I didn’t implement the caching logic at my current work, but we are starting devise subtle caching rules for the final steps in the pipeline like determine whether generated graphql or internationalization files should be cached for front end builds. The cache keys for those items near the end of the build get more complicated and subtle and are likely to become broken as the code base changes and people forget to update the cache key when the source code is rearranged. Our GHA workflow file is slow moving from some people understanding it to maybe one person understanding it.

All of the positives of CI are worth the effort in my experience but being able to add a bit of Gitpod config to my repo (even just on a branch) and then build the project by appending the repo URL to the Gitpod URL, like so for quick launch is certainly handy! Especially when spinning up other people’s public projects since I just need to fork, add my Gitpod config files for Elixir to the project and type in the new URL for launch.

Previously, I found the build process for Elixir on Gitpod problematic, in that it took too long to rebuild and install and the timeout was 5 min on the free plan so it became annoying if I was just reading some documentation in between bug fixing and had to wait 5 minutes to restart the workspace. The install process I was using also stopped working recently because Erlang Solutions stopped hosting the latest Elixir 1.14 packages for Ubuntu 22.04, which Gitpod uses as a base image. The main reason this is a headache remover for me is that I work in a Post-secondary institution which means we get Windows computers to work locally and while all my deployments for work are on various Linux-flavoured systems, managing multiple versions of Elixir on Windows OS is excruciating and to be avoided at all cost so Gitpod becomes an easy to use and delete sandbox environment that I don’t maintain and more importantly no need to convince my managers to provision and resource on our systems or in the cloud.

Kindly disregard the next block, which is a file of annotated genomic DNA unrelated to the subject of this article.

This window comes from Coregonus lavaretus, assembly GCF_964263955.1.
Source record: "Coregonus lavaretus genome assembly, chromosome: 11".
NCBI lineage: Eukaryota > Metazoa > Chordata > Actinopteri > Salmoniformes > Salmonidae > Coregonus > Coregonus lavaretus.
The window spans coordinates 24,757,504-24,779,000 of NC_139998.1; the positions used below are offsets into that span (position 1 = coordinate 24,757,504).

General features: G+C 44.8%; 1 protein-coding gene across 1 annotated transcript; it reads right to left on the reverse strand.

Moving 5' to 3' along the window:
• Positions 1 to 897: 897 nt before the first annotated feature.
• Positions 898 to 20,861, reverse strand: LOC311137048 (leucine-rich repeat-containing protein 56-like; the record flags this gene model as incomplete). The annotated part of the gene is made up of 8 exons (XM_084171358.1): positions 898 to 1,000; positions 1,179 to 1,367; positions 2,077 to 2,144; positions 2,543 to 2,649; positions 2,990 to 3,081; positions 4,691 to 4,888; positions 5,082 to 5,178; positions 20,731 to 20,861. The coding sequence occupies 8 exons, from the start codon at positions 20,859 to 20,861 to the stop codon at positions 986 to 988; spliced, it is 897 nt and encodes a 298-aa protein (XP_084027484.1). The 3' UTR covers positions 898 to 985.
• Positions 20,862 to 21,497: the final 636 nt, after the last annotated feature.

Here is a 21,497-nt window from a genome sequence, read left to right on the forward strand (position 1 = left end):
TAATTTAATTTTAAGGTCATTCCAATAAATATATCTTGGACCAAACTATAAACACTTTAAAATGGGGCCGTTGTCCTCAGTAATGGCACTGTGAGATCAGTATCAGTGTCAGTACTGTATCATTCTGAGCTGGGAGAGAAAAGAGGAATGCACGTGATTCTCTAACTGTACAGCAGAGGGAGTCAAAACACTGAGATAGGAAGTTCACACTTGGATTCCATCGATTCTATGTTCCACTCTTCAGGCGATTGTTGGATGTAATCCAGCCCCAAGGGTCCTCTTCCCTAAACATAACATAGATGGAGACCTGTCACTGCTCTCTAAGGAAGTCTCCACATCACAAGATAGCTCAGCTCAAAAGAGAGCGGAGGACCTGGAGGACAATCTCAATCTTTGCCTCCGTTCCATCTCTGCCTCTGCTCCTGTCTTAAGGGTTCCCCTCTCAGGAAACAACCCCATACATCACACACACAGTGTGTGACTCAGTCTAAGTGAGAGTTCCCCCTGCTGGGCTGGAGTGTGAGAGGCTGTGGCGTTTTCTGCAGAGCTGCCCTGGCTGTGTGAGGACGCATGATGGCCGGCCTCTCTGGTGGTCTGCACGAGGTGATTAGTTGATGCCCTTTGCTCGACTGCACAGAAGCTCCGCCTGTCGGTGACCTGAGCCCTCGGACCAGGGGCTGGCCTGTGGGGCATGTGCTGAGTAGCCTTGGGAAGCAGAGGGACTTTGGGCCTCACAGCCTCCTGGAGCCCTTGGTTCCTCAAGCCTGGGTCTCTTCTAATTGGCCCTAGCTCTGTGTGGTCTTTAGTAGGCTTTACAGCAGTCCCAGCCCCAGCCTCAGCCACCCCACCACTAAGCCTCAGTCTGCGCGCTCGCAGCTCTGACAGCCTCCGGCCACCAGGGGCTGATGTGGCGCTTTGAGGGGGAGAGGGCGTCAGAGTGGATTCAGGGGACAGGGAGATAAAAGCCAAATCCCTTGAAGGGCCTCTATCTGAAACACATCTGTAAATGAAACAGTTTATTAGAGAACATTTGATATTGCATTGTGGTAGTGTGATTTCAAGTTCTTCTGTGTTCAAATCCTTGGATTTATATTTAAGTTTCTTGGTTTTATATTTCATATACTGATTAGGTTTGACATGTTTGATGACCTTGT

So through some perseverance over the last couple of days, I was able to write some config scripts which does the lion’s share of installing Erlang and Elixir using ASDF (which I had never been able to get working before) in a temporary Docker image which saves significant time on workspace restarts because Gitpod caches these and as long as you don’t update the customized .gitpod.Dockerfile, it will pull them back down in 30 seconds or so. I also use the “gitpod/postgres” base image to build upon, which persists the database info between restarts, and so that it is ready for Phoenix Ecto to use. Since your workspace files (files under the Git repo file structure) are saved between restarts, the compiled dependencies only need to be compiled the first time as well. This setup has allowed me to take a large project which could take 10-15 minutes on initial build and restart it any time in less than 2 minutes with the latest repo commits, which of course is the goal of Gitpod and without this advantage wastes more time that you gain.

I made a github gist of my 3 scripts which work in tandem and you can certainly strip them down to be more streamlined for your purposes but I wanted them to work with new and old Elixir projects without having to rejig so they have some backward compatible pieces and some redundancies. Please use, comment and fork publicly for wider community usage.

Elixir (for Phoenix w/ Postgres) Deployment on Gitpod using ASDF and Dockerfile